Document Detail

Relation between corticosterone and fear-related behavior in mice selectively bred for high or low alcohol preference.
MedLine Citation:
PMID:  23331637     Owner:  NLM     Status:  Publisher    
Blunted cortisol responses to stress or trauma have been linked with genetic (familial) risk for both alcoholism and post-traumatic stress disorder (PTSD). Mouse lines selectively bred for high (HAP) or low (LAP) alcohol preference may be a relevant model of genetic risk for co-morbid alcoholism and PTSD in humans. HAP mice show greater fear-potentiated startle (FPS), a model used to study PTSD, than LAP mice. The relation between corticosterone (CORT) and FPS behavior was explored in four experiments. Naïve male and female HAP2 and LAP2 mice received fear-conditioning or control treatments, and CORT levels were measured before and immediately after fear-conditioning or FPS testing. In two other experiments, HAP2 mice received CORT (1.0, 5.0 or 10.0 mg/kg) or a glucocorticoid receptor antagonist (mifepristone; 25.0 and 50.0 mg/kg) 30 minutes before fear conditioning. HAP2 mice exposed to fear conditioning and to control foot shock exposures showed lower CORT after the fear-conditioning and FPS testing sessions than LAP2 mice. A trend toward higher FPS was seen in HAP2 mice pretreated with 10.0 mg/kg CORT, and CORT levels were the lowest in this group, suggesting negative feedback inhibition of CORT release. Mifepristone did not alter FPS. Overall, these results are consistent with data in humans and rodents indicating that lower cortisol/CORT levels after stress are associated with PTSD/PTSD-like behavior. These findings in HAP2 and LAP2 mice suggest that a blunted CORT response to stress may be a biological marker for greater susceptibility to develop PTSD in individuals with increased genetic risk for alcoholism.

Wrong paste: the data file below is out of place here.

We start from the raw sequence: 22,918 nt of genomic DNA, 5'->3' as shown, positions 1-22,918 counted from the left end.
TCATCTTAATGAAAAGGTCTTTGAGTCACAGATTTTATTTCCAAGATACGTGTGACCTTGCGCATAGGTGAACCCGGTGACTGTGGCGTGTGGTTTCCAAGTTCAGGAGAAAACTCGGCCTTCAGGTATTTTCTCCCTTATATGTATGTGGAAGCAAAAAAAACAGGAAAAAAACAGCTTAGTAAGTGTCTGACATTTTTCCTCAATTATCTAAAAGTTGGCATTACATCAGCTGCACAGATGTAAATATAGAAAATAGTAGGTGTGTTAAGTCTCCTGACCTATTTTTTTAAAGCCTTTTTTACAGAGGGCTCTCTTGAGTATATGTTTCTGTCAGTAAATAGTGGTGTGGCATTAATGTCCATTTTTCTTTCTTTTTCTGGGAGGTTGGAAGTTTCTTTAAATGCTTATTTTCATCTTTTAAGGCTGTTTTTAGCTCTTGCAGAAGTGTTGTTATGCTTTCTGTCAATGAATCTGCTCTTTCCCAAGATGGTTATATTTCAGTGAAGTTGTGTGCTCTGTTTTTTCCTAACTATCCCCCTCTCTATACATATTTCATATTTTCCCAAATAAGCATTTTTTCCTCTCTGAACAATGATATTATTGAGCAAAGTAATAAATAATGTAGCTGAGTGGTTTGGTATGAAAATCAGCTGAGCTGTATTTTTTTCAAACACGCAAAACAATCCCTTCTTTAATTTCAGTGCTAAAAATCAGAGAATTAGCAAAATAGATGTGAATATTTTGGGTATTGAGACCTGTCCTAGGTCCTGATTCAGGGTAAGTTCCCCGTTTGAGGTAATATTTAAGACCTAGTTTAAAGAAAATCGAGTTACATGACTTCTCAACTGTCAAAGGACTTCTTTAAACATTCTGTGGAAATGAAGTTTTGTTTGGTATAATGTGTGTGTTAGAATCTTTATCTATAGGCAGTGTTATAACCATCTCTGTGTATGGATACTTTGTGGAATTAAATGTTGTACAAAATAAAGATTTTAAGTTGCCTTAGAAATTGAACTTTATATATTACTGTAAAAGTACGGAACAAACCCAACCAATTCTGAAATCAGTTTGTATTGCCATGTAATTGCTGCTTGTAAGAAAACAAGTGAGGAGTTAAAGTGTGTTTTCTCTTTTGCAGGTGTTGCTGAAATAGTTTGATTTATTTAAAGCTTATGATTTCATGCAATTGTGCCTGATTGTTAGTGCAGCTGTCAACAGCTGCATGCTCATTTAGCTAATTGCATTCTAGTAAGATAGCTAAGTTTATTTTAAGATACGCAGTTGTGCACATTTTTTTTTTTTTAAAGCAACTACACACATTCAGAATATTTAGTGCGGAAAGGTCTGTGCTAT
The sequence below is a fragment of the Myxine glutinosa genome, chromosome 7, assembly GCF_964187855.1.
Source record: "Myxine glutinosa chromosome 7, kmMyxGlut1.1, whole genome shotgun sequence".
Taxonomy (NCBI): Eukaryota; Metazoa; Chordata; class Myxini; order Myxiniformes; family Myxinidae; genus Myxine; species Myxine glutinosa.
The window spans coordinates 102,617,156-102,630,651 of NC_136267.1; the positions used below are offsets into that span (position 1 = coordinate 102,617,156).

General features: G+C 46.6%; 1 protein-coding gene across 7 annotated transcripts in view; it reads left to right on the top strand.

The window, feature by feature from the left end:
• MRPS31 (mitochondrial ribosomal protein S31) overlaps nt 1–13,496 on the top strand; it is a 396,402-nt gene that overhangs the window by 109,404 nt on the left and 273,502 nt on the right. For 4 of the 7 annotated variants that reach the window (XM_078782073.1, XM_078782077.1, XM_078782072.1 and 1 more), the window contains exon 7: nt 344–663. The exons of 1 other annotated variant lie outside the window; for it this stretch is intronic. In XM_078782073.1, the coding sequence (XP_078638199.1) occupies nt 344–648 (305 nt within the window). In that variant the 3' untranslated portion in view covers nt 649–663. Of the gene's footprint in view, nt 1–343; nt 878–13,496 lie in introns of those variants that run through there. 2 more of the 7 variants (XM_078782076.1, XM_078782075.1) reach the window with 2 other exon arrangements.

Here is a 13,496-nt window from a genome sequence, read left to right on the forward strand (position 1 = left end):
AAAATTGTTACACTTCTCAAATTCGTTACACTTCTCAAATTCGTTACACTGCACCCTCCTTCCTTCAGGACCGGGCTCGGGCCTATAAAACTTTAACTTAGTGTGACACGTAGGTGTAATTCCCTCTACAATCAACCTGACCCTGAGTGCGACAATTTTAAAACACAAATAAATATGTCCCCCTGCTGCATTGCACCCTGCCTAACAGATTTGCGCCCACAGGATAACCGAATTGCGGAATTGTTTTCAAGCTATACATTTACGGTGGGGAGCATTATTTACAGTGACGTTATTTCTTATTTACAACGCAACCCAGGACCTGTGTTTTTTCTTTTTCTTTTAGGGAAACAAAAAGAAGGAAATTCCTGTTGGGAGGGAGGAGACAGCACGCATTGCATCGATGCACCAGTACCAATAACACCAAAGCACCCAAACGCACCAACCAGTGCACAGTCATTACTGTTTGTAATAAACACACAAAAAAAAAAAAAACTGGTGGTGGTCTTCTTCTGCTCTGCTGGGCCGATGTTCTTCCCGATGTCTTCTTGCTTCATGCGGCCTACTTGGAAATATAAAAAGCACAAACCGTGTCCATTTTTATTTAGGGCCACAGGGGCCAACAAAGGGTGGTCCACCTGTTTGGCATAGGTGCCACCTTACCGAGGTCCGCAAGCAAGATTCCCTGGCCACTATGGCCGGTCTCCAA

Julia A Chester; Aaron M Kirchhoff; Gustavo D Barrenha
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Publication Detail:
Type:  JOURNAL ARTICLE     Date:  2013-1-21
Journal Detail:
Title:  Addiction biology     Volume:  -     ISSN:  1369-1600     ISO Abbreviation:  Addict Biol     Publication Date:  2013 Jan 
Date Detail:
Created Date:  2013-1-21     Completed Date:  -     Revised Date:  -    
Medline Journal Info:
Nlm Unique ID:  9604935     Medline TA:  Addict Biol     Country:  -    
Other Details:
Languages:  ENG     Pagination:  -     Citation Subset:  -    
Copyright Information:
© 2013 The Authors, Addiction Biology © 2013 Society for the Study of Addiction.
Department of Psychological Sciences, Purdue University, West Lafayette, IN, USA.
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